The structure was 1,135 m (3,724 ft) in length (the Danube is 800 m (2,600 ft) wide in that area), 15 m (49 ft) in width, and 19 m (62 ft) in height (measured from the river's surface). At each end was a Roman castrum, each built around an entrance (crossing was possible only by walking through the camp).

Its engineer, Apollodorus of Damascus, used wooden arches set on twenty masonry pillars (made of bricks, mortar and pozzolana cement) that spanned 38 m (125 ft) each.[2] It was built unusually quickly (between 103 and 105)–one possible explanation is that the river was diverted during construction.

[edit] Tabula Traiana

Photo of Tabula Traiana near Kladovo, Serbia

A Roman memorial plaque ("Tabula Traiana"), 4 meters in width and 1.75 meters in height, commemorating the completion of Trajan's military road is located on the Serbian side facing Romania near Ogradina. In 1972, when Đerdap I was built, the plaque was moved from its original location, and moved higher, to the present place. It reads:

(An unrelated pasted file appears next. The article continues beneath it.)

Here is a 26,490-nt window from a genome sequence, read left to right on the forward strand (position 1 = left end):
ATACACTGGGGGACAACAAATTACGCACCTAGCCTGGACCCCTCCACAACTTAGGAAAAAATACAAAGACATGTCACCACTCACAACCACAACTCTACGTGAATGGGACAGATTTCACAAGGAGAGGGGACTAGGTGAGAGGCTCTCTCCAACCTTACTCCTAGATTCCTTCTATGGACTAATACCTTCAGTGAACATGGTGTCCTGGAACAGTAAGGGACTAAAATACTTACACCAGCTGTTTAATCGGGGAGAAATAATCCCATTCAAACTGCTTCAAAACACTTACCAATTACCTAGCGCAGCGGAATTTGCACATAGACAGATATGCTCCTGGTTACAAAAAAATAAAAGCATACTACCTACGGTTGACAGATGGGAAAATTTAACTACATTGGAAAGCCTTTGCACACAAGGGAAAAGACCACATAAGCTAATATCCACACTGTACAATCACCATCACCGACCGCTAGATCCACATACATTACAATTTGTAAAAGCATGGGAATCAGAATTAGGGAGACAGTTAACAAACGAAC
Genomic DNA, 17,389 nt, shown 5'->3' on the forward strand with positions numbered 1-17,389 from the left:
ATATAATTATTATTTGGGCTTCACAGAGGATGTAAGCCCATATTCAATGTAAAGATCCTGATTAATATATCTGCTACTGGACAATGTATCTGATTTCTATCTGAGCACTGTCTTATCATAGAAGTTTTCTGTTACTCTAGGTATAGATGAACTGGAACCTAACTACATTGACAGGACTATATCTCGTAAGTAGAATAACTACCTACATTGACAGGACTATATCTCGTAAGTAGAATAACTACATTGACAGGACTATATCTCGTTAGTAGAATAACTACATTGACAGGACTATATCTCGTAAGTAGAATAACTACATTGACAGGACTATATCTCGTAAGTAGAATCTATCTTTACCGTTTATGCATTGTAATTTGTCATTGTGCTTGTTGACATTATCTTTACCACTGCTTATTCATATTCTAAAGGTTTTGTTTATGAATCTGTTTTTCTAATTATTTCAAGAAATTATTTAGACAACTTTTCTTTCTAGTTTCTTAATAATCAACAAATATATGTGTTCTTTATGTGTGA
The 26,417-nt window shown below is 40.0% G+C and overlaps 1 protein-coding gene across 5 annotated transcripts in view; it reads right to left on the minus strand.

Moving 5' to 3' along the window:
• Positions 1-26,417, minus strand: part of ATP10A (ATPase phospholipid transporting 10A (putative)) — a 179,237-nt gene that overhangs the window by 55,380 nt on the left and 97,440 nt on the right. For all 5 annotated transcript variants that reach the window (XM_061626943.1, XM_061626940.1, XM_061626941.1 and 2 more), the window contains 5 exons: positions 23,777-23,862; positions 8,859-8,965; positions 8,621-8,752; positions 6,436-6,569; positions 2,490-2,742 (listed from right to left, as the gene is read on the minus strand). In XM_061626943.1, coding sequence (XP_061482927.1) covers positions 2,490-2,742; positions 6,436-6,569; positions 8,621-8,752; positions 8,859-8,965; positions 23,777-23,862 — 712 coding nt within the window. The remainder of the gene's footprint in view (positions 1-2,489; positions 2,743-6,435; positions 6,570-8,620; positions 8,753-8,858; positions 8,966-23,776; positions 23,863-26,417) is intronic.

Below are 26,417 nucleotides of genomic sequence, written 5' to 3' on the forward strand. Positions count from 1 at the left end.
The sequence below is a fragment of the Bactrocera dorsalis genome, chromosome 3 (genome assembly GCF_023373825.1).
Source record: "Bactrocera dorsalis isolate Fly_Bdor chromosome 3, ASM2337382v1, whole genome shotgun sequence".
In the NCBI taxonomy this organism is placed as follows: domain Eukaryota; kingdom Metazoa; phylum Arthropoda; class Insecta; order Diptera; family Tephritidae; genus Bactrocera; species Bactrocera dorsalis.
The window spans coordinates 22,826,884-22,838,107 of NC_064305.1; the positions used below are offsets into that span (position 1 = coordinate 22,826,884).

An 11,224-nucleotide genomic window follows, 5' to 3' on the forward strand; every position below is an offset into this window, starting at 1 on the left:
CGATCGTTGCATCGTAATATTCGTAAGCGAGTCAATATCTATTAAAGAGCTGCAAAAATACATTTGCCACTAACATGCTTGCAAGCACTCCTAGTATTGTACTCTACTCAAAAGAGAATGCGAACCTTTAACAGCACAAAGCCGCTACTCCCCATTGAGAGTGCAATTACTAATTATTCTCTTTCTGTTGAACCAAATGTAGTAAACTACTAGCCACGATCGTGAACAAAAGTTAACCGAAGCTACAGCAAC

SVBLAT(i)S VIA(m) F(ecit)

The text was interpreted by Otto Benndorf to mean:

Emperor Caesar son of the divine Nerva, Nerva Trajan, the Augustus, Germanicus, Pontifex Maximus, invested for the fourth time as Tribune, Father of the Fatherland, Consul for the third time, excavating mountain rocks and using wood beams has made this road.

Tabula Traiana was declared Monument of Culture of Exceptional Importance in 1979, and is protected by Republic of Serbia.

[edit] Destruction/erosion and remains

The ruins at the beginning of the 20th Century, Romania

The bridge was destroyed by Aurelian, after the Roman Empire withdrew its troops from Dacia.[citation needed]